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Demographic drivers of a refugee species: large-scale experiments guide strategies for reintroductions of hirola

Overview of attention for article published in Ecological Applications, February 2018
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About this Attention Score

  • In the top 25% of all research outputs scored by Altmetric
  • High Attention Score compared to outputs of the same age (83rd percentile)
  • Above-average Attention Score compared to outputs of the same age and source (61st percentile)

Mentioned by

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20 tweeters

Citations

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7 Dimensions

Readers on

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43 Mendeley
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Title
Demographic drivers of a refugee species: large-scale experiments guide strategies for reintroductions of hirola
Published in
Ecological Applications, February 2018
DOI 10.1002/eap.1664
Pubmed ID
Authors

Abdullahi H. Ali, Matthew J. Kauffman, Rajan Amin, Amos Kibara, Juliet King, David Mallon, Charles Musyoki, Jacob R. Goheen

Abstract

Effective reintroduction strategies require accurate estimates of vital rates and the factors that influence them. The hirola (Beatragus hunteri) is the rarest antelope on Earth, with a global population size of <500 individuals restricted to the Kenya-Somali border. We estimated vital rates of hirola populations exposed to varying levels of predation and rangeland quality from 2012 to 2015, and then built population matrices to estimate the finite rate of population change (λ) and demographic sensitivities. Mean survival for all age classes and population growth was highest in the low predation/high-rangeland quality setting (λ = 1.08 ± 0.03 SE), and lowest in the high predation/low-rangeland quality setting (λ = 0.70 ± 0.22 SE). Retrospective demographic analyses revealed that increased fecundity (the number of female calves born to adult females annually) and female calf survival were responsible for higher population growth where large carnivores were absent. In contrast, variation in adult female survival was the primary contributor to differences in population growth attributable to rangeland quality. Our analyses suggest that hirola demography is driven by a combination of top-down (predation) and bottom-up (rangeland quality) forces, with populations in the contemporary geographic range impacted both by declining rangeland quality and predation. To enhance the chances of successful reintroductions, conservationists can consider rangeland restoration to boost both the survival and fecundity of adult females within the hirola's historical range. This article is protected by copyright. All rights reserved.

Twitter Demographics

The data shown below were collected from the profiles of 20 tweeters who shared this research output. Click here to find out more about how the information was compiled.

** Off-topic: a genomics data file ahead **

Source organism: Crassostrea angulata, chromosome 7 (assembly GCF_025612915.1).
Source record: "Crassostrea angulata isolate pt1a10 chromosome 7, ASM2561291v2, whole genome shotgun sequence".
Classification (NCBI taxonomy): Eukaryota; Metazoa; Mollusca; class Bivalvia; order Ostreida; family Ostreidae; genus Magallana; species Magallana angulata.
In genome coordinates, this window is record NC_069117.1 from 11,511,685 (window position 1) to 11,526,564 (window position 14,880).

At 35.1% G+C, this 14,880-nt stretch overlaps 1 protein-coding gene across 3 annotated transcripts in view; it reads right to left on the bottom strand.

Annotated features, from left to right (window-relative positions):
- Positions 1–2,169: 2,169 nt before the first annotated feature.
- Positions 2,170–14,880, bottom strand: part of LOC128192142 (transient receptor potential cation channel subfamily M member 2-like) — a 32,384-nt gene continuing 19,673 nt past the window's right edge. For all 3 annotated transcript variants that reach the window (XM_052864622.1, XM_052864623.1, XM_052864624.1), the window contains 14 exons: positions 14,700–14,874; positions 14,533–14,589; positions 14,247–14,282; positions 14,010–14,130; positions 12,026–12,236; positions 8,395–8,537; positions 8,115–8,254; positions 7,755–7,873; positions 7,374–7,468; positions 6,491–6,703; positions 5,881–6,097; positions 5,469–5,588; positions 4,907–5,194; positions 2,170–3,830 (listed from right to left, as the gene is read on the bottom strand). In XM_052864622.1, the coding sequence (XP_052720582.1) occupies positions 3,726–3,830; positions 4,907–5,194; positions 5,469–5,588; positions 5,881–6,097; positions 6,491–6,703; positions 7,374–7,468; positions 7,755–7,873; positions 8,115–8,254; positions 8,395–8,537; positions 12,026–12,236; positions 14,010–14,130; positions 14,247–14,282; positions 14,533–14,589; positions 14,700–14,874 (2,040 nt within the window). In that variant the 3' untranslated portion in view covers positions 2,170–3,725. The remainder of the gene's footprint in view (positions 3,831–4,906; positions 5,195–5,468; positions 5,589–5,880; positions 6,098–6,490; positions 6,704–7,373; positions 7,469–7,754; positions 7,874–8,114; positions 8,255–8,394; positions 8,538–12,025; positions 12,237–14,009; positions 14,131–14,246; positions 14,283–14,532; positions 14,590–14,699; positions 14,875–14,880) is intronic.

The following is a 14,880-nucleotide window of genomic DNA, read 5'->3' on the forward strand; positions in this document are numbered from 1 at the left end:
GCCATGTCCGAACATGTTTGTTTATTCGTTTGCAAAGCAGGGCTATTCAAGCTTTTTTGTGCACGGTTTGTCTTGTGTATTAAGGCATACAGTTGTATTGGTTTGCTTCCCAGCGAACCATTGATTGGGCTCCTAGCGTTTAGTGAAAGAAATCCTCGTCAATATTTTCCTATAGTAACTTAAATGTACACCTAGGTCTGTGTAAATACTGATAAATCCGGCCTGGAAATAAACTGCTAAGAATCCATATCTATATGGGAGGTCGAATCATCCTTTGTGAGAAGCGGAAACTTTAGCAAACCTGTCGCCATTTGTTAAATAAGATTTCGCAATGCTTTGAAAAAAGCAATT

Mendeley readers

The data shown below were compiled from readership statistics for 43 Mendeley readers of this research output. Click here to see the associated Mendeley record.

Geographical breakdown

Country Count As %
Unknown 43 100%

Demographic breakdown

Readers by professional status Count As %
Researcher 7 16%
Student > Ph. D. Student 7 16%
Student > Master 6 14%
Student > Bachelor 5 12%
Student > Doctoral Student 2 5%
Other 4 9%
Unknown 12 28%
Readers by discipline Count As %
Agricultural and Biological Sciences 11 26%
Environmental Science 7 16%
Biochemistry, Genetics and Molecular Biology 3 7%
Earth and Planetary Sciences 3 7%
Business, Management and Accounting 1 2%
Other 3 7%
Unknown 15 35%

Attention Score in Context

This research output has an Altmetric Attention Score of 11. This is our high-level measure of the quality and quantity of online attention that it has received. This Attention Score, as well as the ranking and number of research outputs shown below, was calculated when the research output was last mentioned on 30 August 2019.
All research outputs
#2,352,393
of 19,298,685 outputs
Outputs from Ecological Applications
#650
of 2,952 outputs
Outputs of similar age
#69,064
of 428,470 outputs
Outputs of similar age from Ecological Applications
#16
of 39 outputs
Altmetric has tracked 19,298,685 research outputs across all sources so far. Compared to these this one has done well and is in the 87th percentile: it's in the top 25% of all research outputs ever tracked by Altmetric.
So far Altmetric has tracked 2,952 research outputs from this source. They typically receive a lot more attention than average, with a mean Attention Score of 13.2. This one has done well, scoring higher than 77% of its peers.
Older research outputs will score higher simply because they've had more time to accumulate mentions. To account for age we can compare this Altmetric Attention Score to the 428,470 tracked outputs that were published within six weeks on either side of this one in any source. This one has done well, scoring higher than 83% of its contemporaries.
We're also able to compare this research output to 39 others from the same source and published within six weeks on either side of this one. This one has gotten more attention than average, scoring higher than 61% of its contemporaries.